By JOHN PRZYBYS, Las Vegas Review-Journal
LAS VEGAS (AP) – Think about it, and a quilt is the perfect gift for someone still dealing with the pain, fear and loss of the Route 91 Harvest festival shootings.
A quilt is warm, soft, inviting, something that a grieving family member or still struggling viewer can literally wrap themselves in. And if it’s a handmade quilt, it carries with it the good emotional vibes of its creator.
For the past three years, the Vegas Strong Resiliency Center has shared the comfort of quilts with survivors, family members, first responders, and attendees of the October 1, 2017, country music festival on the Las Vegas Strip that ended in gunfire, the deaths of 60 people and hundreds of injuries. Fifty-eight people died that night. Two more deaths were later attributed to the shooting.
Through the centre’s October 1 Quilting Project, handmade quilts are distributed via raffle to those affected by the shooting to serve as both a keepsake and a gift of emotional and physical comfort.
Registration for raffle tickets runs until October 31 and winners will be notified by November 5.
The program began in the months following the shooting, Tennille Pereira, director of the Vegas Strong Resiliency Center, told the Las Vegas Review-Journal.
“In the first year, a local quilting guild contacted Clark County to donate quilts,” she said. This effort – which was similar to a project that followed the Pulse nightclub shooting in 2016 in Orlando, Florida – was “so well received and such a moving thing for survivors and bereaved families, that we have decided to do it again “.
This year’s raffle marked the project’s fourth quilt distribution.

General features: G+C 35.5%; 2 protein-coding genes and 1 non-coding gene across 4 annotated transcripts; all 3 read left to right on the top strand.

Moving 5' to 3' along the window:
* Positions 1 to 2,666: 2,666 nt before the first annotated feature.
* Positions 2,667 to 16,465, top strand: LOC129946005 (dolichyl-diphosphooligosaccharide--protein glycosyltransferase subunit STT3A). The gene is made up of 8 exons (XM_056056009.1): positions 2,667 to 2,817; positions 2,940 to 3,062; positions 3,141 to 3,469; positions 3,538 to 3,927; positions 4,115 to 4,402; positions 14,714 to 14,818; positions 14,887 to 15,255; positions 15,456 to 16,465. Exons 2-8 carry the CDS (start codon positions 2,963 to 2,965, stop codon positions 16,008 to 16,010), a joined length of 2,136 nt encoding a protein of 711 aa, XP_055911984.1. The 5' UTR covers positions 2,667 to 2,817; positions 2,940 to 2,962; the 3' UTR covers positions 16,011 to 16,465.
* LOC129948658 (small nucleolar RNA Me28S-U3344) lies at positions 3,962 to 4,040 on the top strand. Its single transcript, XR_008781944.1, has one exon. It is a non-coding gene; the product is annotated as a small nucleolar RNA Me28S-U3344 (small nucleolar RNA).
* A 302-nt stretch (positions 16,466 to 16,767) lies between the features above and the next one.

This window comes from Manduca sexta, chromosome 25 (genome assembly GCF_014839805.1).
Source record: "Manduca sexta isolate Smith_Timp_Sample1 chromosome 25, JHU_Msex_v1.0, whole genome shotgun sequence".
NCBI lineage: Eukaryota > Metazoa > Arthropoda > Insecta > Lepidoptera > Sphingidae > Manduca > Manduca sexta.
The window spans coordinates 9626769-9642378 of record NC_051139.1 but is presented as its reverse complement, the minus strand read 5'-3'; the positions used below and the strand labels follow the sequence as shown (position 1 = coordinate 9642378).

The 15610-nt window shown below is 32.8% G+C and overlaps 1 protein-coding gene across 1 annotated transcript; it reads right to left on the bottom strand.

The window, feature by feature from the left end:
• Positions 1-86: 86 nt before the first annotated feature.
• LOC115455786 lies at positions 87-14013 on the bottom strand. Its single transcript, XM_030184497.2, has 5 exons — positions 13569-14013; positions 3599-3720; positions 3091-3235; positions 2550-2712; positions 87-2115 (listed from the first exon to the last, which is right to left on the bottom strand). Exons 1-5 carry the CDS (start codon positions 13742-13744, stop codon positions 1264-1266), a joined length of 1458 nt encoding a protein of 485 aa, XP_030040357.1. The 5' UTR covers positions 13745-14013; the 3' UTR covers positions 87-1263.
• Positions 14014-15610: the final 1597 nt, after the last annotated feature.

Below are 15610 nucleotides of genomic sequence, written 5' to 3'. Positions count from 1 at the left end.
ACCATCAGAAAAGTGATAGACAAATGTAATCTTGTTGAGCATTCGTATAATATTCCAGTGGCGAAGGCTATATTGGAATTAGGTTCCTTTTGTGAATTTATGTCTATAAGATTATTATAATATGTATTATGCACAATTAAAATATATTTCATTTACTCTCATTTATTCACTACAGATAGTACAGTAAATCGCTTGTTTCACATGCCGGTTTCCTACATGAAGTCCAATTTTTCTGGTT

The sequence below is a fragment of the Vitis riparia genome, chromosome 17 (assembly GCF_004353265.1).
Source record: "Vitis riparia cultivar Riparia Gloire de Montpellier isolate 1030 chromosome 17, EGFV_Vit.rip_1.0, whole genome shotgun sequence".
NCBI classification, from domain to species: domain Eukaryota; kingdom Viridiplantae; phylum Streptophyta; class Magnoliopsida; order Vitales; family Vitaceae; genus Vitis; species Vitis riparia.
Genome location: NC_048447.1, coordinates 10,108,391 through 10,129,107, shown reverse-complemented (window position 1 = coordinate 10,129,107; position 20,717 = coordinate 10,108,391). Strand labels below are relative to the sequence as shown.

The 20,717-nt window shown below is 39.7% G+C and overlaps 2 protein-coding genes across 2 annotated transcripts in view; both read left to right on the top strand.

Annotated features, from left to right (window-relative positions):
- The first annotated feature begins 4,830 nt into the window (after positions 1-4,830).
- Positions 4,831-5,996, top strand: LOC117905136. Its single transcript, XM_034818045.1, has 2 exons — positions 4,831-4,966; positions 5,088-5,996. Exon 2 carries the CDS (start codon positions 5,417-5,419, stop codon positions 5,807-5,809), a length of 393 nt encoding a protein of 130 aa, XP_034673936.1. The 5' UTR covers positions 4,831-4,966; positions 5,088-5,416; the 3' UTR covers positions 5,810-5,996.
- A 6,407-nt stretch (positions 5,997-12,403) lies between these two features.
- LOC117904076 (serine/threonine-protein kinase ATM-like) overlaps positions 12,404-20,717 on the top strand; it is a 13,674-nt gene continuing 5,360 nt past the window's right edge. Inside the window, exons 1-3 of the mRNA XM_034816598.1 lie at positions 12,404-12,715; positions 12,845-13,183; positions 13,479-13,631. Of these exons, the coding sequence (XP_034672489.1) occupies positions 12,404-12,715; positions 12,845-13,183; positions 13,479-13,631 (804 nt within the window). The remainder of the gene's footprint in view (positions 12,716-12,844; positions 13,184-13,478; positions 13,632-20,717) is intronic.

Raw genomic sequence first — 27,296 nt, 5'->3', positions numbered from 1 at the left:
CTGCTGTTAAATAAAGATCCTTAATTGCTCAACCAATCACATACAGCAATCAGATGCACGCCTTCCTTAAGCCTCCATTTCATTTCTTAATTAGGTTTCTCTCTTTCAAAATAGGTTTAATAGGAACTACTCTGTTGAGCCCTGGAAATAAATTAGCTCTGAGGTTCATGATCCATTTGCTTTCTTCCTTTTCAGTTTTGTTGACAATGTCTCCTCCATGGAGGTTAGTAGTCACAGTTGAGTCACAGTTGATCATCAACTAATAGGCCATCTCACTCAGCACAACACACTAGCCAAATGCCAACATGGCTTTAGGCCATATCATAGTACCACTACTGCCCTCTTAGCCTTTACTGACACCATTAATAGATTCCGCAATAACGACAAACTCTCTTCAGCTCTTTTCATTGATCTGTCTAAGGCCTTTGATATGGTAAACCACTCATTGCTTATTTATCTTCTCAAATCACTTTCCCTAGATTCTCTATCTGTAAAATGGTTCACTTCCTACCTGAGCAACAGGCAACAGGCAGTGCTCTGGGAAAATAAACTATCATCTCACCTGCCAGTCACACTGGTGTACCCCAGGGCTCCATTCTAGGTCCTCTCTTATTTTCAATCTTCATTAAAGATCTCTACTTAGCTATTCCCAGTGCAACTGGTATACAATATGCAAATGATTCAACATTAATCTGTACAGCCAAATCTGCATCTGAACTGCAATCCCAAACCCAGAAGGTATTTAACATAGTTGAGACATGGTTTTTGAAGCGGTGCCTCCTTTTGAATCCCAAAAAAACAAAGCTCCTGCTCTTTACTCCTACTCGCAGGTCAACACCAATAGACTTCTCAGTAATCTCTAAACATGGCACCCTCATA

“Last year we got around 900 requests and I think we had 100 quilts,” Pereira said.
Previous distributions have seen quilts shipped to Canada and to states as far away as Alaska, Pereira said, reflecting the reality that many of the more than 20,000 concert ticket holders were tourists.
The quilts, which volunteer quilters create year round, feature personalized touches. According to Pereira, this year’s collection includes a quilt with the names of the shooting victims and a Vegas Golden Knights-themed quilt.
The experience can be emotional for both quilters and recipients. Pereira said a quilter’s husband had recently passed away “and she decided to make a quilt as part of her healing and mourning.”
Pereira knows a young woman who was pregnant when she attended the concert.
“I think it was the second year that she had a quilt and used it as a baby blanket,” Pereira said. “He loves the quilt and uses it all the time. He uses it to watch cartoons and takes it to the park as a blanket.
He loves the comforter and uses it all the time. He uses it to watch cartoons and takes it to the park as a blanket.
Carolyn Arostegui has made three quilts for the project over the past three years. She’s been making quilts since her teens in the late 60s and estimates that she makes an average of three to five quilts a year.
Making quilts for the families of Route 91 is “really a great thing to do,” she said. “You feel so good making the quilt and you know whoever is going to get your quilt is going to love it. I just hope they can feel all the love that comes with it.
For quilters and recipients, “it makes so much sense,” Pereira says, and the project “heals on both sides.
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